Celebrate Your Freedom to Read

Thanks to the First Amendment, all people in the United States—even kids—have the right to read whatever they choose.  The First Amendment protects the freedom of all Americans by making sure that the government cannot stop the expression of an idea, even if that idea is unpopular.

Sometimes people challenge the right of a library or school to keep a book on the shelves. When a challenge results in a book being completely removed from the library, it is considered a banned book. The American Library Association's Banned Books Week celebrates our freedom of speech and the First Amendment by highlighting books that are frequently challenged or banned.

Celebrate your own freedom to read by taking a look at one of these frequently challenged titles. Whether you have read one, some or none at all, the topic of what makes a book controversial is great to discuss as a family.

And Tango Makes Three is based on the true story of Roy and Silo, two male penguins in New York's Central Park Zoo who were given an egg to raise together.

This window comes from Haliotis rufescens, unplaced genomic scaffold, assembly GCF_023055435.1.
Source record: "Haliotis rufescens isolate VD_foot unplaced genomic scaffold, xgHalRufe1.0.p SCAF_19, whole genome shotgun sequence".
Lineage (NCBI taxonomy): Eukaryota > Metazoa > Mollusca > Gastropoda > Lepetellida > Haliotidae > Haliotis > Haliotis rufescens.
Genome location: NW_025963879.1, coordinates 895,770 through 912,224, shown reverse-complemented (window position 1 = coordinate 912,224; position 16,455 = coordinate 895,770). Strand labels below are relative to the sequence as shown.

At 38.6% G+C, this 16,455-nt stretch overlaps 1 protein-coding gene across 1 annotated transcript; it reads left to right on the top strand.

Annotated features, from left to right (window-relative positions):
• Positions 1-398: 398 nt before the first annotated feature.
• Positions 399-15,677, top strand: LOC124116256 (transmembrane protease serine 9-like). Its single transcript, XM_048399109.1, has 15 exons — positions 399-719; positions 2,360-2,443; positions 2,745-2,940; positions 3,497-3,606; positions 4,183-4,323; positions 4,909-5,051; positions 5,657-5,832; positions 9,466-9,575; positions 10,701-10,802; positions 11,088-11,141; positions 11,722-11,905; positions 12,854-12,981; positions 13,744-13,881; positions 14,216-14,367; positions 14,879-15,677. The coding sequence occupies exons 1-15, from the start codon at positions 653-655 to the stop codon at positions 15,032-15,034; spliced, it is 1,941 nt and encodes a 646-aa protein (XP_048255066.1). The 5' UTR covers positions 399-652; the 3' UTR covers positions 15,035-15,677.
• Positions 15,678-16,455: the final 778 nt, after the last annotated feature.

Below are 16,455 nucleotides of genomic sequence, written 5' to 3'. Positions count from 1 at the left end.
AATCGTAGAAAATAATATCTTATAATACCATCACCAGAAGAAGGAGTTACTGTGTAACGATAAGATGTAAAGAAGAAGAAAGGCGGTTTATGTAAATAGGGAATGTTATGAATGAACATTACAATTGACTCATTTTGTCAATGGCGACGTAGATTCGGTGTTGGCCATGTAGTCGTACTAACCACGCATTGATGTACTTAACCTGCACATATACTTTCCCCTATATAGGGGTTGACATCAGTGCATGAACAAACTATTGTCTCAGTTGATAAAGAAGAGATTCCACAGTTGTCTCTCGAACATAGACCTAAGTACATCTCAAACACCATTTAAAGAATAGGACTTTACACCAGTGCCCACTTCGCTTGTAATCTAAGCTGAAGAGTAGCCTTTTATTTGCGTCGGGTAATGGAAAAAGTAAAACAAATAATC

If you love comics and graphic novels, check out Bone, which tells the story of the Bone cousins, who find themselves mysteriously trapped in scary land filled with adventures beyond their wildest dreams.

You're bound to giggle when Captain Underpants, a superhero from George's homemade comic book, accidentally comes to life in The Adventures of Captain Underpants!

Read (or re-read) how it all began for Harry, Ron and Hermione in Harry Potter and the Sorcerer's Stone.

Which books were you surprised to find on the banned books list?

We welcome your respectful and on-topic comments and questions in this limited public forum. To find out more, please see Appropriate Use When Posting Content. Community-contributed content represents the views of the user, not those of Chicago Public Library